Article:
Liberty Memorial Central Middle School choir performance to honor WWI armistice centennial

photo by: Contributed photo

Lines from a World War I poem by Rudyard Kipling hang above the stage at Liberty Memorial Central Middle School.

An upcoming choir performance at the historic Liberty Memorial Central Middle School will honor the 100th anniversary of the end of World War I.

The middle school’s seventh- and eighth-grade choirs will perform in the school’s auditorium at 7 p.m. Oct. 15. The Lawrence High School a cappella choir will perform as well.

The centennial of the war’s armistice, an agreement to end the war, is Nov. 11.

Christopher Kurt, the vocal teacher leading the show, said the veteran community and the general public are invited to enjoy the free performance.

“This is a very meaningful and powerful concert,” Kurt said. “We want to respect those who have gone off and dedicated part of their lives to this country and those families who have lost patriots due to war.

“This can be seen as a very emotional process, but a healing process as well,” he added. “In music, we are in the profession of healing.”

The students will premiere a modified choral rendition of “In Flanders Fields” by composer Timothy Takach. The rendition is based on a well-known poem written by John McCrae during the war. Kurt commissioned the song from Takach just for this performance.

Kurt said the idea for the performance and the commissioned song came after he performed in the Kansas City Heartland Men’s Chorus’ “We The Unknown,” a work exploring the lives of the possible soldiers in the Tomb of the Unknown Soldier. Takach composed the piece, allowing Kurt to work with him.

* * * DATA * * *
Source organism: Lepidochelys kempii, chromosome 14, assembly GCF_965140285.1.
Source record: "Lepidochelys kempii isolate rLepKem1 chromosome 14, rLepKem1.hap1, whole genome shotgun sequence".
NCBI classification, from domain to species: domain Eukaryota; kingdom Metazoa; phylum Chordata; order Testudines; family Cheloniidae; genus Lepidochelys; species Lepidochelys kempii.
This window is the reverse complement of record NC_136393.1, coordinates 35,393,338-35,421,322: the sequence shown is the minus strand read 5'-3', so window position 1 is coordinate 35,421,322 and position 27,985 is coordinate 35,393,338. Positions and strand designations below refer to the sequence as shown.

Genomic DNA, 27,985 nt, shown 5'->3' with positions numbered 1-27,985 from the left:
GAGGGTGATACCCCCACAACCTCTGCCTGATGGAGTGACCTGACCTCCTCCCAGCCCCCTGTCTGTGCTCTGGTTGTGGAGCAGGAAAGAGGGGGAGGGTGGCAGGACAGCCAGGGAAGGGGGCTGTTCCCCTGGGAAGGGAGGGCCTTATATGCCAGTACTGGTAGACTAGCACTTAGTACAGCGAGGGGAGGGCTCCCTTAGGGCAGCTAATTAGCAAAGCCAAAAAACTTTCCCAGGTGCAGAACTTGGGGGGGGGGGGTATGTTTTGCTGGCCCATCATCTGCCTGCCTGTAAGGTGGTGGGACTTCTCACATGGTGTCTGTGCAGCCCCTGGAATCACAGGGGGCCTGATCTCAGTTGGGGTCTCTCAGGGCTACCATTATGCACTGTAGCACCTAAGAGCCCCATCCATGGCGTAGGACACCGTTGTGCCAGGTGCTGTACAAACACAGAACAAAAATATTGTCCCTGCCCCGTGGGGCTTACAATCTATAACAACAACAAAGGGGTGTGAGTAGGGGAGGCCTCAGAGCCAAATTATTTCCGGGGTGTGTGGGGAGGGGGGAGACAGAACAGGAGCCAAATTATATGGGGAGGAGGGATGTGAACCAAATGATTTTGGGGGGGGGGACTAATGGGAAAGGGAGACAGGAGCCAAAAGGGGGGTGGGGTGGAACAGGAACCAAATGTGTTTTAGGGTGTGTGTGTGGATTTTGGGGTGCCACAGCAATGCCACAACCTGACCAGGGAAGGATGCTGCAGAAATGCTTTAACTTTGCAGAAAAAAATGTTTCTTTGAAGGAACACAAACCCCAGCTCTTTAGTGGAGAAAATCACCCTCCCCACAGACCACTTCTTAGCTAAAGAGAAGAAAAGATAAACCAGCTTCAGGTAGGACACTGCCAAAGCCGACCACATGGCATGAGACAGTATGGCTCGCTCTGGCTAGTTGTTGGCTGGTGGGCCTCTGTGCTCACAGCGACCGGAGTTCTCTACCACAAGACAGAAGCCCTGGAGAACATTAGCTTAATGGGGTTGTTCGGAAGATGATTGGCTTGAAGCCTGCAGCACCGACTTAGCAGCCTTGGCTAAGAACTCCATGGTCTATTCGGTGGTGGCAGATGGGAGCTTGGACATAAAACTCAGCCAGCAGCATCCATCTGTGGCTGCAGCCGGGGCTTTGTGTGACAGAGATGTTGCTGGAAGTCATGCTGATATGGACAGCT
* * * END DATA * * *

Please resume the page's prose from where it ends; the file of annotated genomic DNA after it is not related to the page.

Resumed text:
Takach wrote a rendition of “In Flanders Field” for the performance that was made for just the voices of men. Kurt asked him to make a version for mixed voices to be used in the middle school performance.

Takach was happy to rewrite the song and work with Kurt to make a song just for his choir. Kurt said the students’ performance will be the official recording of Takach’s song. The official recording will be released at the American Choral Directors Association convention in Kansas City in February.

“It’s a very big deal,” Kurt said.

Kurt said the idea for the show came from the history of the school’s building at 1400 Massachusetts St. The building, which was constructed in 1923 as Liberty Memorial High School, is a memorial to the Lawrence high school alumni and 19 students who died fighting in the war.

“I wanted to build on that because this is such a big centennial,” Kurt said.

In the auditorium, an inscription of a World War I poem by Rudyard Kipling hangs above the stage. Plaques in the auditorium also honor the students who died in the war, Kurt said.

In the performance, songs will begin with a fighting spirit, mimicking the feeling of American soldiers first going off to war; they then will turn solemn as a reminder of the real cost of war.

“The concert goes through this progression of ‘We’re going to win and we’re going to fight’ to this ‘We lost lives and there’s pain embedded in this,'” Kurt said.

The show will conclude with a song by the middle school and high school choirs that references a few stanzas from the Kipling poem above the stage.

“It’s a piece that is near and dear to everyone at Liberty Memorial Central and everyone who has gone through the choir program,” he said.


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